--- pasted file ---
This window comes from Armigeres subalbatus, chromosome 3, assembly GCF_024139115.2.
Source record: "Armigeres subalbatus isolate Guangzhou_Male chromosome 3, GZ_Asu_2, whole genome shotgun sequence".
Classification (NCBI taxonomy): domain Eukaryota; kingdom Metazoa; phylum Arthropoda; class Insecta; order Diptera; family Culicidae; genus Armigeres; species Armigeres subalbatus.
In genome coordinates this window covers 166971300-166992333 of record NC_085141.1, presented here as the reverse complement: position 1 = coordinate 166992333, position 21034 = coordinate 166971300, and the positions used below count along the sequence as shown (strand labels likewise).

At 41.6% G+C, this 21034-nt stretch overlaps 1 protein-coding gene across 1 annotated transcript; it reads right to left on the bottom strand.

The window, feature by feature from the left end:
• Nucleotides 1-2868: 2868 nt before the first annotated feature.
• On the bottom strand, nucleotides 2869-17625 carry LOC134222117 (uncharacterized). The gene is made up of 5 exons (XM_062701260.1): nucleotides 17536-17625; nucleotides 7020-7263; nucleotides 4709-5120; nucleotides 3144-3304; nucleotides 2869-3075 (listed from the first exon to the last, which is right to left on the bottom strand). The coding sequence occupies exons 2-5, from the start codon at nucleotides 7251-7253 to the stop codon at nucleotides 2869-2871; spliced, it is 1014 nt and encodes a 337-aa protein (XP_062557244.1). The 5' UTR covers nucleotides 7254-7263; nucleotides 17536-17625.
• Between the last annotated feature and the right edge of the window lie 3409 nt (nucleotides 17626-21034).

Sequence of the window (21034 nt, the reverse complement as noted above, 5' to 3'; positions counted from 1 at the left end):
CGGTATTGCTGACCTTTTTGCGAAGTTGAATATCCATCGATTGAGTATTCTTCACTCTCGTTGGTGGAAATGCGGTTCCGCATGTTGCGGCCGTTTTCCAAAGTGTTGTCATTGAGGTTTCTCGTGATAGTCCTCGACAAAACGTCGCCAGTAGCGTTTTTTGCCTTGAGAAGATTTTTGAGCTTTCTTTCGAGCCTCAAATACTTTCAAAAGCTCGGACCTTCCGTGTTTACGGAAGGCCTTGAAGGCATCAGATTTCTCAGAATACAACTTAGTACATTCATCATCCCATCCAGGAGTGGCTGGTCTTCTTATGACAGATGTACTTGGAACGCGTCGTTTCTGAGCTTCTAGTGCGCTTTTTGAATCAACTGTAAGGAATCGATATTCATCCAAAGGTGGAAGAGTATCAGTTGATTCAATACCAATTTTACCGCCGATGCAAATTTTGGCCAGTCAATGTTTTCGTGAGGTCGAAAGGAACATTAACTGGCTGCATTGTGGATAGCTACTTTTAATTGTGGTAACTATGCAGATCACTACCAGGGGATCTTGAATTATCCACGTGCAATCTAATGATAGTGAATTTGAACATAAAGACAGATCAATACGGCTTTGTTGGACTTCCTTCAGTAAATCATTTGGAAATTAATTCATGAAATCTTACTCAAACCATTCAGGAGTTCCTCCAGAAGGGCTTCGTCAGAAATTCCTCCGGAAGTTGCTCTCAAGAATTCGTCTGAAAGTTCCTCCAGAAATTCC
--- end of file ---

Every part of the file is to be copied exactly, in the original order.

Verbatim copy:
This window comes from Armigeres subalbatus, chromosome 3, assembly GCF_024139115.2.
Source record: "Armigeres subalbatus isolate Guangzhou_Male chromosome 3, GZ_Asu_2, whole genome shotgun sequence".
Classification (NCBI taxonomy): domain Eukaryota; kingdom Metazoa; phylum Arthropoda; class Insecta; order Diptera; family Culicidae; genus Armigeres; species Armigeres subalbatus.
In genome coordinates this window covers 166971300-166992333 of record NC_085141.1, presented here as the reverse complement: position 1 = coordinate 166992333, position 21034 = coordinate 166971300, and the positions used below count along the sequence as shown (strand labels likewise).

At 41.6% G+C, this 21034-nt stretch overlaps 1 protein-coding gene across 1 annotated transcript; it reads right to left on the bottom strand.

The window, feature by feature from the left end:
• Nucleotides 1-2868: 2868 nt before the first annotated feature.
• On the bottom strand, nucleotides 2869-17625 carry LOC134222117 (uncharacterized). The gene is made up of 5 exons (XM_062701260.1): nucleotides 17536-17625; nucleotides 7020-7263; nucleotides 4709-5120; nucleotides 3144-3304; nucleotides 2869-3075 (listed from the first exon to the last, which is right to left on the bottom strand). The coding sequence occupies exons 2-5, from the start codon at nucleotides 7251-7253 to the stop codon at nucleotides 2869-2871; spliced, it is 1014 nt and encodes a 337-aa protein (XP_062557244.1). The 5' UTR covers nucleotides 7254-7263; nucleotides 17536-17625.
• Between the last annotated feature and the right edge of the window lie 3409 nt (nucleotides 17626-21034).

Sequence of the window (21034 nt, the reverse complement as noted above, 5' to 3'; positions counted from 1 at the left end):
CGGTATTGCTGACCTTTTTGCGAAGTTGAATATCCATCGATTGAGTATTCTTCACTCTCGTTGGTGGAAATGCGGTTCCGCATGTTGCGGCCGTTTTCCAAAGTGTTGTCATTGAGGTTTCTCGTGATAGTCCTCGACAAAACGTCGCCAGTAGCGTTTTTTGCCTTGAGAAGATTTTTGAGCTTTCTTTCGAGCCTCAAATACTTTCAAAAGCTCGGACCTTCCGTGTTTACGGAAGGCCTTGAAGGCATCAGATTTCTCAGAATACAACTTAGTACATTCATCATCCCATCCAGGAGTGGCTGGTCTTCTTATGACAGATGTACTTGGAACGCGTCGTTTCTGAGCTTCTAGTGCGCTTTTTGAATCAACTGTAAGGAATCGATATTCATCCAAAGGTGGAAGAGTATCAGTTGATTCAATACCAATTTTACCGCCGATGCAAATTTTGGCCAGTCAATGTTTTCGTGAGGTCGAAAGGAACATTAACTGGCTGCATTGTGGATAGCTACTTTTAATTGTGGTAACTATGCAGATCACTACCAGGGGATCTTGAATTATCCACGTGCAATCTAATGATAGTGAATTTGAACATAAAGACAGATCAATACGGCTTTGTTGGACTTCCTTCAGTAAATCATTTGGAAATTAATTCATGAAATCTTACTCAAACCATTCAGGAGTTCCTCCAGAAGGGCTTCGTCAGAAATTCCTCCGGAAGTTGCTCTCAAGAATTCGTCTGAAAGTTCCTCCAGAAATTCC